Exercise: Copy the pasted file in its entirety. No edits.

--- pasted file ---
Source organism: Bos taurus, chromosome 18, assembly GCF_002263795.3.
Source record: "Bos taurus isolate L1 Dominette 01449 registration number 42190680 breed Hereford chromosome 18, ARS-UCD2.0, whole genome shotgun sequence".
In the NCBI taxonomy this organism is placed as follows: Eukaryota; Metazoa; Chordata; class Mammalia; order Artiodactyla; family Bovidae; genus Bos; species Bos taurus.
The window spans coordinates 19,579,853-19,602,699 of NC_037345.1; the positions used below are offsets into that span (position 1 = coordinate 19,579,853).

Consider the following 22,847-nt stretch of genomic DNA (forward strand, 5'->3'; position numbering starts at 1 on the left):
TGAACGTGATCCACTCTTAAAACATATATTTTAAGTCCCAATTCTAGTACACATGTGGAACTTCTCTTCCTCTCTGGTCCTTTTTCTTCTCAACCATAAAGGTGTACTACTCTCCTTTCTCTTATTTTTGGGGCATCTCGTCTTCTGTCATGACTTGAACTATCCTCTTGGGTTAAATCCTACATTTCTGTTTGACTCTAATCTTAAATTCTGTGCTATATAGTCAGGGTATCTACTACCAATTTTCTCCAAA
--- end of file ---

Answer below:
Source organism: Bos taurus, chromosome 18, assembly GCF_002263795.3.
Source record: "Bos taurus isolate L1 Dominette 01449 registration number 42190680 breed Hereford chromosome 18, ARS-UCD2.0, whole genome shotgun sequence".
In the NCBI taxonomy this organism is placed as follows: Eukaryota; Metazoa; Chordata; class Mammalia; order Artiodactyla; family Bovidae; genus Bos; species Bos taurus.
The window spans coordinates 19,579,853-19,602,699 of NC_037345.1; the positions used below are offsets into that span (position 1 = coordinate 19,579,853).

Consider the following 22,847-nt stretch of genomic DNA (forward strand, 5'->3'; position numbering starts at 1 on the left):
TGAACGTGATCCACTCTTAAAACATATATTTTAAGTCCCAATTCTAGTACACATGTGGAACTTCTCTTCCTCTCTGGTCCTTTTTCTTCTCAACCATAAAGGTGTACTACTCTCCTTTCTCTTATTTTTGGGGCATCTCGTCTTCTGTCATGACTTGAACTATCCTCTTGGGTTAAATCCTACATTTCTGTTTGACTCTAATCTTAAATTCTGTGCTATATAGTCAGGGTATCTACTACCAATTTTCTCCAAA